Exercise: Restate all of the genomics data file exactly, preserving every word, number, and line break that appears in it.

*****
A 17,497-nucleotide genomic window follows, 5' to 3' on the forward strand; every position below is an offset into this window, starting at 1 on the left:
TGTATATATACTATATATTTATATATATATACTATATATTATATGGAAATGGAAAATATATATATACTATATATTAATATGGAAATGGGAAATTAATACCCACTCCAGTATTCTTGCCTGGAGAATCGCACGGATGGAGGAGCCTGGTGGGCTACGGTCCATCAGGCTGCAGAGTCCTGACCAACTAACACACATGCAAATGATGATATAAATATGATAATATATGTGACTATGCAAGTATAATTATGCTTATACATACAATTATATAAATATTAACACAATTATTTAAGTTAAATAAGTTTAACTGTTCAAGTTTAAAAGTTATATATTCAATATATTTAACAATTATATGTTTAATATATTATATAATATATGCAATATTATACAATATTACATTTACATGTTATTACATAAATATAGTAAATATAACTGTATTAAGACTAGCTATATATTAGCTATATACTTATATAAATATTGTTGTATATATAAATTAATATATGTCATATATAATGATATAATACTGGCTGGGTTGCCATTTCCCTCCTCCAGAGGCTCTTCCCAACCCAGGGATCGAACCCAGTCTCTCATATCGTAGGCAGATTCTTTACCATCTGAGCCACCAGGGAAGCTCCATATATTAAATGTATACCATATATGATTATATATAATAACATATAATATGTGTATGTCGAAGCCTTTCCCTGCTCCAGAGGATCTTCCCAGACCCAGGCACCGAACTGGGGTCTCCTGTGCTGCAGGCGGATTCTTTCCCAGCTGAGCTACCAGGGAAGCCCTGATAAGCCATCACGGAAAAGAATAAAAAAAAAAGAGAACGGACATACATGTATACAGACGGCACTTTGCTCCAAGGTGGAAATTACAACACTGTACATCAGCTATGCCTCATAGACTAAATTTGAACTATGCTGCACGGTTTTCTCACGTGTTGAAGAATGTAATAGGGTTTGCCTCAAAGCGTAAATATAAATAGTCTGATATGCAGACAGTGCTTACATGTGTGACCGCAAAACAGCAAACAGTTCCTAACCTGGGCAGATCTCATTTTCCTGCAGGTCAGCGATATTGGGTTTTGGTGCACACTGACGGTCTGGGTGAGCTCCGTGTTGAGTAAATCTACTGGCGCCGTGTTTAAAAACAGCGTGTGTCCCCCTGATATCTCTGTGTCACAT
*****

A 17,497-nucleotide genomic window follows, 5' to 3' on the forward strand; every position below is an offset into this window, starting at 1 on the left:
TGTATATATACTATATATTTATATATATATACTATATATTATATGGAAATGGAAAATATATATATACTATATATTAATATGGAAATGGGAAATTAATACCCACTCCAGTATTCTTGCCTGGAGAATCGCACGGATGGAGGAGCCTGGTGGGCTACGGTCCATCAGGCTGCAGAGTCCTGACCAACTAACACACATGCAAATGATGATATAAATATGATAATATATGTGACTATGCAAGTATAATTATGCTTATACATACAATTATATAAATATTAACACAATTATTTAAGTTAAATAAGTTTAACTGTTCAAGTTTAAAAGTTATATATTCAATATATTTAACAATTATATGTTTAATATATTATATAATATATGCAATATTATACAATATTACATTTACATGTTATTACATAAATATAGTAAATATAACTGTATTAAGACTAGCTATATATTAGCTATATACTTATATAAATATTGTTGTATATATAAATTAATATATGTCATATATAATGATATAATACTGGCTGGGTTGCCATTTCCCTCCTCCAGAGGCTCTTCCCAACCCAGGGATCGAACCCAGTCTCTCATATCGTAGGCAGATTCTTTACCATCTGAGCCACCAGGGAAGCTCCATATATTAAATGTATACCATATATGATTATATATAATAACATATAATATGTGTATGTCGAAGCCTTTCCCTGCTCCAGAGGATCTTCCCAGACCCAGGCACCGAACTGGGGTCTCCTGTGCTGCAGGCGGATTCTTTCCCAGCTGAGCTACCAGGGAAGCCCTGATAAGCCATCACGGAAAAGAATAAAAAAAAAAGAGAACGGACATACATGTATACAGACGGCACTTTGCTCCAAGGTGGAAATTACAACACTGTACATCAGCTATGCCTCATAGACTAAATTTGAACTATGCTGCACGGTTTTCTCACGTGTTGAAGAATGTAATAGGGTTTGCCTCAAAGCGTAAATATAAATAGTCTGATATGCAGACAGTGCTTACATGTGTGACCGCAAAACAGCAAACAGTTCCTAACCTGGGCAGATCTCATTTTCCTGCAGGTCAGCGATATTGGGTTTTGGTGCACACTGACGGTCTGGGTGAGCTCCGTGTTGAGTAAATCTACTGGCGCCGTGTTTAAAAACAGCGTGTGTCCCCCTGATATCTCTGTGTCACAT